CLOSE
CLOSE

CUMALİ ÖNAL

[email protected]

CUMALİ ÖNAL
July 08, 2012, Sunday

Why should Mursi make his first visit one to Turkey?

After Egypt’s first democratic leader, Mohammed Mursi, took his place in the presidential palace, attention turned to the destination of his first foreign visit. This visit bears great importance in terms of giving clues about the domestic and foreign policies that Mursi will pursue.

According to many Arab academics and experts, the first visit should be made to Saudi Arabia. Saudi Arabia is home to over 1 million Egyptians. Additionally, it has guaranteed economic support to Egypt. For the purpose of allaying the Saudi regime’s concerns about the Muslim Brotherhood, it seems that such a trip would be beneficial.

Qatar has been named as a second alternative. The country played a leading role in toppling Mubarak’s regime by using its media power, primarily the state-owned Al Jazeera television station. It gave overt support to the Muslim Brotherhood’s sweeping to power. Besides this, Qatar is among the primary countries that invest in and give aid to Egypt.

However, whatever Mursi’s reasoning, no other choice for first foreign visit could be as impressive as a visit to Turkey.

Unlike what some claim, a visit paid by Mursi to Turkey would not be perceived as the collaboration of two Islam-oriented governments.

On the contrary, a possible Turkey visit from Mursi, who is facing criticism from people who suspect that he will implement a secret agenda of the Muslim Brotherhood, will make a very positive impression on the Egyptian people who want democracy. Its first serious effect will be that it will enable some psychological relief in this respect.

Turkey has a very positive impact on the Egyptian people with its culture and natural wealth, besides the economic, diplomatic and political achievements of the Justice and Development Party (AK Party) government.

Additionally, Turkey bears the advantage of having very similar features to Egypt. We can tell that very easily: Egypt may be an Arab country but it has more in common with Turkey than it does with Saudi Arabia or many other Arab countries.

A probable Turkey visit from Mursi definitely cannot be interpreted as Mursi taking Turkey as a model or as an example. However, discovering America again is nonsense. Turkey’s 80-year struggle for democracy may pave the way for Egypt to more easily deal with many problems, from relations between the military and the government to the rights of minority groups, religious freedoms and social justice.

Western countries will react very positively to a prospective visit. With a visit to Ankara, Mursi will have given the West the message about “what kind of democracy” he wants. The West believes that with Mursi’s victory in the elections the Muslim Brotherhood will now radicalize the country. Moreover, some radical media groups even allege that Mursi will turn Egypt into Afghanistan.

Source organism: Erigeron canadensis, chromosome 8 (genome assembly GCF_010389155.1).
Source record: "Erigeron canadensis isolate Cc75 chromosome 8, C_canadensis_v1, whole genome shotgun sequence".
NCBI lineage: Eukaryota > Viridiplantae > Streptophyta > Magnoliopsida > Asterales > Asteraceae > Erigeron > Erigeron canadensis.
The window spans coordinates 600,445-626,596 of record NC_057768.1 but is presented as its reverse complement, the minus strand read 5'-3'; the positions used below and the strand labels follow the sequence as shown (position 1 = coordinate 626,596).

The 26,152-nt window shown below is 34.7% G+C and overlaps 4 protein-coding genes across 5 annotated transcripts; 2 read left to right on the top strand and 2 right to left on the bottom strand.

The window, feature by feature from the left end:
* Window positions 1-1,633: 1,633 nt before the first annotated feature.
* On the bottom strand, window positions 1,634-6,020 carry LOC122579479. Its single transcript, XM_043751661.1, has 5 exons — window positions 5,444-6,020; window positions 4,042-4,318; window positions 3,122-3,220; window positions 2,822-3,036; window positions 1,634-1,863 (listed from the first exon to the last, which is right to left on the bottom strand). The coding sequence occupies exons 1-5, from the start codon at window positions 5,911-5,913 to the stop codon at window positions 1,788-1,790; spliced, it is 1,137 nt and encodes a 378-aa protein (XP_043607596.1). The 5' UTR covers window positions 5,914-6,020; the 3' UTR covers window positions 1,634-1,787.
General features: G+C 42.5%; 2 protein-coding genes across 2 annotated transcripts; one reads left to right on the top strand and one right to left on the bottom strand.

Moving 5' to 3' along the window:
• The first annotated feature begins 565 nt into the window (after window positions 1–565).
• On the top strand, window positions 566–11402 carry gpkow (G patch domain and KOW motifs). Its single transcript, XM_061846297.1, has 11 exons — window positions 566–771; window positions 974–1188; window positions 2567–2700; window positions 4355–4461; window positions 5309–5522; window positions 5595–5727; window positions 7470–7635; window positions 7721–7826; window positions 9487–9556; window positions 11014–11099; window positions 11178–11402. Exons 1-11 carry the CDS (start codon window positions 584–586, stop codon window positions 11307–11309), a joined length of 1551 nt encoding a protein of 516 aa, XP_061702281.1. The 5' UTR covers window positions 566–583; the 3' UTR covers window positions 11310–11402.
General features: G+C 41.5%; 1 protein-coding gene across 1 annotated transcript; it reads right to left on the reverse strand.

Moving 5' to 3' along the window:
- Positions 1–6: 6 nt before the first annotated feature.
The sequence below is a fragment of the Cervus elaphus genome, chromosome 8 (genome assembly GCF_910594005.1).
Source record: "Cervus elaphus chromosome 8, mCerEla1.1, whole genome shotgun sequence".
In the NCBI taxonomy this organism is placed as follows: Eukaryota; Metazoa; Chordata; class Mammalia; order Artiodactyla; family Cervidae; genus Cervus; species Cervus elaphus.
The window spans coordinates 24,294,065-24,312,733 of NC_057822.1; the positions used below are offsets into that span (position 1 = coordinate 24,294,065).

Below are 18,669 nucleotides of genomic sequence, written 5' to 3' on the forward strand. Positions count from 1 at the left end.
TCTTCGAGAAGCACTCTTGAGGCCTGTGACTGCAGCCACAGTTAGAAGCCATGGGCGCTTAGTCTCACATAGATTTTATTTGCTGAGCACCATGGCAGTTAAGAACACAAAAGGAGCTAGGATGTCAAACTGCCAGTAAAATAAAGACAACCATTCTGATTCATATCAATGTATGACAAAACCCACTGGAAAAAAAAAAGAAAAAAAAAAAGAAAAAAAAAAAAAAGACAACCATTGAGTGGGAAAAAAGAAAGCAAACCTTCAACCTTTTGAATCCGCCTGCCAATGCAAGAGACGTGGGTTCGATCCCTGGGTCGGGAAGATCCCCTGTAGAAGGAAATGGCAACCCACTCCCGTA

The most important impact of the visit will be on bilateral relations. A Turkey-Egypt collaboration that will be forged in all fields will initially create an impulse and strong motivation for the solution of regional problems.

With regards to all regional issues -- from Israel/Palestine to Iran and from Syria to Iraq -- Turkey and Egypt pursue similar policies. A strong collaboration between the region’s two most important countries will simplify the solution of all these questions and also lessen the involvement of foreign powers in the region.

Strong economic cooperation will make major contributions to the economies of the two countries. Unlike what has been alleged, Turkey will not dominate Egypt in economic terms. For years a similar fear of EU domination of the Turkish economy had also been expressed before the Customs Union was signed between Turkey and the European Union. However, although it favored the EU, the Customs Union played an important role in Turkey’s economic transformation.

By means of joint projects that can be established, the two countries -- both of which have a dynamic and young population -- will reinforce their economic strength. Aside from the EU, Turkey serves as a bridge for Egypt to Russia, the Turkic republics of Central Asia and less directly to Iran in the face of strained and less developed ties between Iran and Egypt. Similarly, Egypt is situated at the most important gateway for Turkey to Africa.

With a visit to Turkey, Mursi would partially get rid of the “pro-Muslim Brotherhood” label that is put before his name and his identity as the leader of Egypt would become more prominent.

As a result, a Mursi visit would refute the claims of a regional competition that have been made for years. Turkey and Egypt competing with each other harms both countries. Therefore, the two countries avoiding conflict and competition with each other and, rather, complementing each other will bring great advantages in all aspects.

Columnists
Previous articles of the columnist